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Gamdias Hermes P1 RGB Mechanical Gaming Keyboard Review

By: Chad Sebring | Keyboards in Peripherals | Posted: Mar 23, 2017 1:46 am
TweakTown Rating: 98%Manufacturer: Gamdias

Inside the Hermes P1 RGB

 

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We ended up removing quite a few of the keycaps, and find them to be molded out of a nearly blue translucent plastic, Once that is done, the keycaps are painted black and laser etched, and some also have white paint applied too. The cap stems are typical for many switches, and we can see that on the longer switches, the support studs clip onto the torsion bars.

 

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This Hermes P1 RGB is backed with TTC Blue switches, but you can choose to look for red, brown, and black switch versions too. Each switch is individually backlit, the torsion bars are semi-exposed, and if the need arises, the screws holding it together are found in the top plate.

 

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It takes the removal of thirteen screws to get inside of the keyboard, and at this point, you can remove the plastic lower section from the PCB and top plate. We do not suggest you do this, but it is easy to do without much fuss.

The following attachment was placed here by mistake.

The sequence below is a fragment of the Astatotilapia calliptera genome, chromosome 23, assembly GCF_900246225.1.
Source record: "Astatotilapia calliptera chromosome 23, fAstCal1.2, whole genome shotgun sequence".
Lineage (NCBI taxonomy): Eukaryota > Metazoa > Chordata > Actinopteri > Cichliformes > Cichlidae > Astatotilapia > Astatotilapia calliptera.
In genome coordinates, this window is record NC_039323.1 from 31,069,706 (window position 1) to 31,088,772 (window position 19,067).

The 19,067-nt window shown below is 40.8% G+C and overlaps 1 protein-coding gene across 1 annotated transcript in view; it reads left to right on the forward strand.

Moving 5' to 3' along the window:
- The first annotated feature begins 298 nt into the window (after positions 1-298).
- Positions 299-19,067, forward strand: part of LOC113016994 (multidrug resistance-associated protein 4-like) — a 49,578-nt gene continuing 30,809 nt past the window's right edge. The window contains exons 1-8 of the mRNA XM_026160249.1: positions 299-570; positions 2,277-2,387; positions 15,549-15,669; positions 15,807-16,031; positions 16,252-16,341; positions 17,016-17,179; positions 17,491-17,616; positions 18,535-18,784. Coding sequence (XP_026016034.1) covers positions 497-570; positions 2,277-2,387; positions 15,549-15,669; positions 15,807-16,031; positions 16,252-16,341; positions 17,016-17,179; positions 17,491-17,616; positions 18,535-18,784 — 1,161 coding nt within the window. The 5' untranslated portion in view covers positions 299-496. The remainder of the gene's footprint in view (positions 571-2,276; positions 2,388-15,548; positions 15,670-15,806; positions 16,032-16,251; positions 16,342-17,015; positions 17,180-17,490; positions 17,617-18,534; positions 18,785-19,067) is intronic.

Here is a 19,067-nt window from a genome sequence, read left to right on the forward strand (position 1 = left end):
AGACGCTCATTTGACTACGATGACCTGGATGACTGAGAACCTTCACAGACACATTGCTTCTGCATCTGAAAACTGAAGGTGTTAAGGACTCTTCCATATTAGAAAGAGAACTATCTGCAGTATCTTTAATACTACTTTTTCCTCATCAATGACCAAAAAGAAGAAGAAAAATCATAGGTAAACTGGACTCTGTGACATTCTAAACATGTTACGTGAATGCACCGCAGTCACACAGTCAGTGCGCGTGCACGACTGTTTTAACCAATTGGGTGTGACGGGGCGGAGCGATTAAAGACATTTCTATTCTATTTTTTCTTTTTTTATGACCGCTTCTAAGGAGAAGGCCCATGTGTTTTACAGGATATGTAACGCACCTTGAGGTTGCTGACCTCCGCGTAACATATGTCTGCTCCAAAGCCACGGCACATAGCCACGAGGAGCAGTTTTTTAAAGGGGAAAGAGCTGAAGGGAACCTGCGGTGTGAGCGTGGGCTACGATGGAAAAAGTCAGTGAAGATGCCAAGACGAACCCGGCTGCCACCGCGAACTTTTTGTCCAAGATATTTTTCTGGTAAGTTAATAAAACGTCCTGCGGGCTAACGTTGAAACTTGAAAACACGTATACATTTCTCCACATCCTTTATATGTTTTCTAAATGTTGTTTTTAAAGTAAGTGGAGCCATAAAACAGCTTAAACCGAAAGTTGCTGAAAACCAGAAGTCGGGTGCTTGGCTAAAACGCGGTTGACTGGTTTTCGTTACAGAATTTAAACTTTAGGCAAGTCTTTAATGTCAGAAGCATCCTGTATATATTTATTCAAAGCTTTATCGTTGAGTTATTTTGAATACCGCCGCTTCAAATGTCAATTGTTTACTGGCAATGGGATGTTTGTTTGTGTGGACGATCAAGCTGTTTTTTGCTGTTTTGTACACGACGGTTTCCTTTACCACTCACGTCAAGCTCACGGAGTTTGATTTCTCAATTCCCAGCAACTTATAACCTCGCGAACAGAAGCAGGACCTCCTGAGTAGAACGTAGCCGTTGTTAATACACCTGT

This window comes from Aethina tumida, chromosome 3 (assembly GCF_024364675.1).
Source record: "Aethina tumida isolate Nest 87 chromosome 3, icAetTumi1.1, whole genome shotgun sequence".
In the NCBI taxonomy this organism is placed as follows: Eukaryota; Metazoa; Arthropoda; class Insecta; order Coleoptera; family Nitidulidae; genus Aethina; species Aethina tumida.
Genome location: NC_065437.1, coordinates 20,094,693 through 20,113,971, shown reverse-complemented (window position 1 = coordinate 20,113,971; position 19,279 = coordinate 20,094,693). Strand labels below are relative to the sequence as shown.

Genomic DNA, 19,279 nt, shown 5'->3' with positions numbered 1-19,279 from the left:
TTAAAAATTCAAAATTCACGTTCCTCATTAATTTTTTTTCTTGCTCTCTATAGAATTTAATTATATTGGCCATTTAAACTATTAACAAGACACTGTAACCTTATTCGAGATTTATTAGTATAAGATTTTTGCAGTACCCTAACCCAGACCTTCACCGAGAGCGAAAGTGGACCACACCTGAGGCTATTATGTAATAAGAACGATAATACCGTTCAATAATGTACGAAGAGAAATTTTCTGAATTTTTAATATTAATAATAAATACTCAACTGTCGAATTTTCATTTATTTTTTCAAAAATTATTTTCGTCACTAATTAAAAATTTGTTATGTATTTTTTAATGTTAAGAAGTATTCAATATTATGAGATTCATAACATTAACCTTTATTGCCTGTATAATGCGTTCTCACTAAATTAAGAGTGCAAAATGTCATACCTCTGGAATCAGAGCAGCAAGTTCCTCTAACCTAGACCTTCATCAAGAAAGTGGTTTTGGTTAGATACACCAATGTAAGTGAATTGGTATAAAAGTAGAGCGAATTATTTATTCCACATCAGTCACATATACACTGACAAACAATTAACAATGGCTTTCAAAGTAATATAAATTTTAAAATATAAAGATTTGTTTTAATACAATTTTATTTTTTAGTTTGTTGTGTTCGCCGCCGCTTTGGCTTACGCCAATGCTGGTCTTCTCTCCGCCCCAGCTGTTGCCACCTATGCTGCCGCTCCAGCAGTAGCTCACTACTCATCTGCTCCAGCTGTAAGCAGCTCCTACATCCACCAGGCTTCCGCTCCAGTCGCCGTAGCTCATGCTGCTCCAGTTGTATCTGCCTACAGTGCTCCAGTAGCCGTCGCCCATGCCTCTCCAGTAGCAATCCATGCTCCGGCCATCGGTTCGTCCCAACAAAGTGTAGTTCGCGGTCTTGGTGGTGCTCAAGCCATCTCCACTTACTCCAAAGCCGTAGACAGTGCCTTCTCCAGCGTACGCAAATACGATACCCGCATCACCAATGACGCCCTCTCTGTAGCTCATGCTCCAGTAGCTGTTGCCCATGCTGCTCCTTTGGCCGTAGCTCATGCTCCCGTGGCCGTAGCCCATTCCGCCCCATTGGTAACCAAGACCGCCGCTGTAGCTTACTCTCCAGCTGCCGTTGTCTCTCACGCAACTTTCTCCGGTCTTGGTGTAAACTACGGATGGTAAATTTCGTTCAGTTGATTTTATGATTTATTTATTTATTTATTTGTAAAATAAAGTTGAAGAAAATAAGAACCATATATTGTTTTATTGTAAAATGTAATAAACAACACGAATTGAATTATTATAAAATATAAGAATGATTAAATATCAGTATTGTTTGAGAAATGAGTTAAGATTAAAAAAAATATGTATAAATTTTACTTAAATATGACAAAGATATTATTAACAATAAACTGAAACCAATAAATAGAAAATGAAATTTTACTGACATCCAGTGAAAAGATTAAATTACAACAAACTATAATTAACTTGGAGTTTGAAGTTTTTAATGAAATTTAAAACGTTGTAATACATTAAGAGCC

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Rather than using switches with LED bulbs exposed above the switch as most use, the Hermes P. RGB uses surface mount LEDS stuck under the PCB. Looking around, we see no signs of flux left behind, just clean solder points and everything mounted precisely.

 

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There still is very little to be found about the HSAK3201 MCU used in the Hermes P. RGB, which is what we found in the Hermes RGB too. Gamdias tells us that this is a 32-bit ARM Cortex-M3 processor.

 

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With the keyboard back in one piece, we powered it on and messed around with the lighting a bit. It boots up in wave mode, and all we did here was to change the direction of flow from left to right, to top to bottom. We also added in the wrist rest so that you can see how it all goes together for the final image.

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